Up to 200 jobs to go at Toll Group as domestic operations falter
Up to 200 Toll Group staff are facing the axe as the Australia-based logistics company cuts ...
Tesco is to take back in-house all the warehousing operations managed by Wincanton and DHL as it simplifies its distribution network.
The move involves the retailer’s warehouse in Snodland, Kent, operated by Wincanton, and a DHL-run hanging garments shared distribution centre in Daventry.
A spokesperson for Wincanton declined to comment on the number of staff at the warehouse, but said: “No other Wincanton operations for Tesco are affected by this announcement.
“This was the only warehouse operations Wincanton was managing for Tesco, although we do offer a range of other supply chain services to the customer.
“We do not yet have a deadline, but we’re working closing with Tesco to manage the transition.
“Tesco is a long-term and valued partner and we will be working closely with them to manage the transition of the staff, whose job security is our top priority at this time.”
DHL operates the Daventry facility, from which Tesco will withdraw and move its clothing to a Tesco centre in the same town.
A spokesperson for DHL told The Loadstar: “In response to an evolving retail sector, Tesco proposes to simplify its logistics operations by bringing in-house its hanging garment and frozen warehouse operations, currently managed by DHL, and re-tendering its transport operation. Affected staff have been informed of the situation and at the appropriate time we will commence TUPE [Transfer of Undertakings – Protection of Employment] consultations. We would like to thank staff for their ongoing commitment and will continue to do all we can to support them at this time.”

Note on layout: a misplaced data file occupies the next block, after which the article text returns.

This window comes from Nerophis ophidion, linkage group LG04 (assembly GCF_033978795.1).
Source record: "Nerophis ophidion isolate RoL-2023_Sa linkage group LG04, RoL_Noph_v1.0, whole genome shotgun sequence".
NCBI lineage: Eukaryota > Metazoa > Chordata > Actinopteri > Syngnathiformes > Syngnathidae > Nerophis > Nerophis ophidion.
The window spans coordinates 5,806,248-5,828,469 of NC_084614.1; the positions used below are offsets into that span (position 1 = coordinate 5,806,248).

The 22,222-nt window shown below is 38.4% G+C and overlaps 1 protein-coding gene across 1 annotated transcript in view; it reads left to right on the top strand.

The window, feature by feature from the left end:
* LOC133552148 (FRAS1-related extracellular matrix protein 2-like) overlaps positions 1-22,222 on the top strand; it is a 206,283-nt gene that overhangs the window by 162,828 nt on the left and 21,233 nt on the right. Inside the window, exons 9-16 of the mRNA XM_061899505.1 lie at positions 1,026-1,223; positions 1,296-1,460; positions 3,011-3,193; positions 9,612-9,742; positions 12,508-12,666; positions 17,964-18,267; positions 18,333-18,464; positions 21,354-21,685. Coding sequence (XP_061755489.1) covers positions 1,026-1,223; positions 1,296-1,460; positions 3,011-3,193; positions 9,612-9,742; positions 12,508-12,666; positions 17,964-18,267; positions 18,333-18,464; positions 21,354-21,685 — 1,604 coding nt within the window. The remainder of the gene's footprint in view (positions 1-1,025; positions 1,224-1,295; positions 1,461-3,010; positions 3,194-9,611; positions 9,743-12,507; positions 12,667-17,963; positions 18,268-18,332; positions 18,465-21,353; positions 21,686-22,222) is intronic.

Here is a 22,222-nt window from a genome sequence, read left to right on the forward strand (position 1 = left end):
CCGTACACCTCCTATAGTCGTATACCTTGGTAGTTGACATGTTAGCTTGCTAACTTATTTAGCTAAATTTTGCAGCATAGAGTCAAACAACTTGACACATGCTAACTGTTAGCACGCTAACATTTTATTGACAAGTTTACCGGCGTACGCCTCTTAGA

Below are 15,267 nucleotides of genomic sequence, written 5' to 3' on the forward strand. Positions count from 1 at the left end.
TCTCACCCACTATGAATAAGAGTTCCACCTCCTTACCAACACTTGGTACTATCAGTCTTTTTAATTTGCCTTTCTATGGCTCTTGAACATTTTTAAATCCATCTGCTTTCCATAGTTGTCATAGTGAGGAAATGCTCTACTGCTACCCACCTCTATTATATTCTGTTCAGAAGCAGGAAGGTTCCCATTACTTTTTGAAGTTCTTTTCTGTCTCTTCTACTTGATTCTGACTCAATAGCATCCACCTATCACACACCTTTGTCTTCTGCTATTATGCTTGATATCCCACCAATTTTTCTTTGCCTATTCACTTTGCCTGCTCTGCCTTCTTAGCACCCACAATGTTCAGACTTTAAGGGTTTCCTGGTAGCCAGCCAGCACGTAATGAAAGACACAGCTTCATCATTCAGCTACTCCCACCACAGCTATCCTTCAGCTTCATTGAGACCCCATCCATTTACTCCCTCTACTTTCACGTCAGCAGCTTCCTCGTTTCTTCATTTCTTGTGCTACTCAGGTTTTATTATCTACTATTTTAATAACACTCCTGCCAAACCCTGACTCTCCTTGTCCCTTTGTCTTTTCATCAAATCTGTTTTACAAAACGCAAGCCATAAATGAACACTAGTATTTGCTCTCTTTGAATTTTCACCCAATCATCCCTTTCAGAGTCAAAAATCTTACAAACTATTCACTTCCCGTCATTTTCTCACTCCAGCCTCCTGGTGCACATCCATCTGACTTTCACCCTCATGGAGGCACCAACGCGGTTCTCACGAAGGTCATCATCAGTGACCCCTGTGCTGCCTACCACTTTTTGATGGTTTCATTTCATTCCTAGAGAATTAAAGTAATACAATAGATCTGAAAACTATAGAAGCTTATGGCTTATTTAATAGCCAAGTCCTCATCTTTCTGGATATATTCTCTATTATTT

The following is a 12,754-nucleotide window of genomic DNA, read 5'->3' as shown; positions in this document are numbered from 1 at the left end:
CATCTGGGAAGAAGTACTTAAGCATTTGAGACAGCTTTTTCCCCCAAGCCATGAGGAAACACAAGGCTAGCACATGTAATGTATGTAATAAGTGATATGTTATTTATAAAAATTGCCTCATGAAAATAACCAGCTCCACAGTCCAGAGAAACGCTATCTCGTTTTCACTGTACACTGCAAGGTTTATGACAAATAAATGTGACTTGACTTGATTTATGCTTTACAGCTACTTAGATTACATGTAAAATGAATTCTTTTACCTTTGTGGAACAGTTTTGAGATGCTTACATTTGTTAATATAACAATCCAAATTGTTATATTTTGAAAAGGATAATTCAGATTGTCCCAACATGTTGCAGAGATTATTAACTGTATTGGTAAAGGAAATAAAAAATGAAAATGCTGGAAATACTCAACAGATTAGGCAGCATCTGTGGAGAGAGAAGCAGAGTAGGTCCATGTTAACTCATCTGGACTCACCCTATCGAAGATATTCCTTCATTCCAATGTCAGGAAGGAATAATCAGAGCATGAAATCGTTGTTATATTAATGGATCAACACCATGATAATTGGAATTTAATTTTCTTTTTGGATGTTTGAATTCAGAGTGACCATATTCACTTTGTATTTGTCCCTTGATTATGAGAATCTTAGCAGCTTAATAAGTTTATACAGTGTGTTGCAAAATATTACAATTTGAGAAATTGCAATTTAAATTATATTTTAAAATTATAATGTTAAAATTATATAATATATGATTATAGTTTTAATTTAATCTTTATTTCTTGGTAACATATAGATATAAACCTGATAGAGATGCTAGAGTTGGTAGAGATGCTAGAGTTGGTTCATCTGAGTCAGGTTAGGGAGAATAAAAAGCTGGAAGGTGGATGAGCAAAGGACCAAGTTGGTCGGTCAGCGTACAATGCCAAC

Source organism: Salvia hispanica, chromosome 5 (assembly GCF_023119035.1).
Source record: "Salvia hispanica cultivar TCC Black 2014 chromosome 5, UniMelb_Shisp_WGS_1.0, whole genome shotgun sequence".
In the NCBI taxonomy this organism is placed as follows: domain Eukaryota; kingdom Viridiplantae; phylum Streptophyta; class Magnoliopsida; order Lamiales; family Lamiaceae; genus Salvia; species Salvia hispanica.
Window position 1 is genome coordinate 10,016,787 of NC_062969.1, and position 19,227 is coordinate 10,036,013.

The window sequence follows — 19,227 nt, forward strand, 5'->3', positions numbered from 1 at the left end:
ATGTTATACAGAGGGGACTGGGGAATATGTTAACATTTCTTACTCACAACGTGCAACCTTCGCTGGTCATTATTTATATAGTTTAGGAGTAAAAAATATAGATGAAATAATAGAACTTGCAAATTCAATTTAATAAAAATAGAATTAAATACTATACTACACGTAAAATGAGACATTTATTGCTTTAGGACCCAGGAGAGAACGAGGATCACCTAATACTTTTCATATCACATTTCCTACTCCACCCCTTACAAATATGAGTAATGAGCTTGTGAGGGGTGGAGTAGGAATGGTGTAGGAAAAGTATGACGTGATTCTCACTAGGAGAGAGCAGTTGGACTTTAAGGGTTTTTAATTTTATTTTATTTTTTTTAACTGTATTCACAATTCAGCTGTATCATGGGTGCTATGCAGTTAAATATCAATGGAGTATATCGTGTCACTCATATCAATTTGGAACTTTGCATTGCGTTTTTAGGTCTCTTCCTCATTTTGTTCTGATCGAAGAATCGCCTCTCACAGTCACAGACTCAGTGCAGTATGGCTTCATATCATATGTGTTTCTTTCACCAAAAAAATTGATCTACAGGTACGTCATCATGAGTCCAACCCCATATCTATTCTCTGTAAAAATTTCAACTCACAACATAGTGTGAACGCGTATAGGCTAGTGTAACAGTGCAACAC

Tesco reported one of the biggest losses in British corporate history in 2015 – a £6.4bn pre-tax deficit – and is also cutting the number of distribution centres in the UK from 25 to 23, amounting to some 500 job losses.
It is closing its Welham Green DC , with 444 job losses, and moving groceries to its Reading centre. And it is bringing most of its general merchandising to Middlesbrough, closing Chesterfield, with 207 jobs lost.
The retail giant said it was additionally “simplifying the management structure across all distribution centres”.
That would result in 364 job losses, bringing the total to more than 1,000.
However, 533 jobs are being created in Reading, Middlesbrough and Daventry, and the firm says it expects to find new roles for some staff affected by the changes.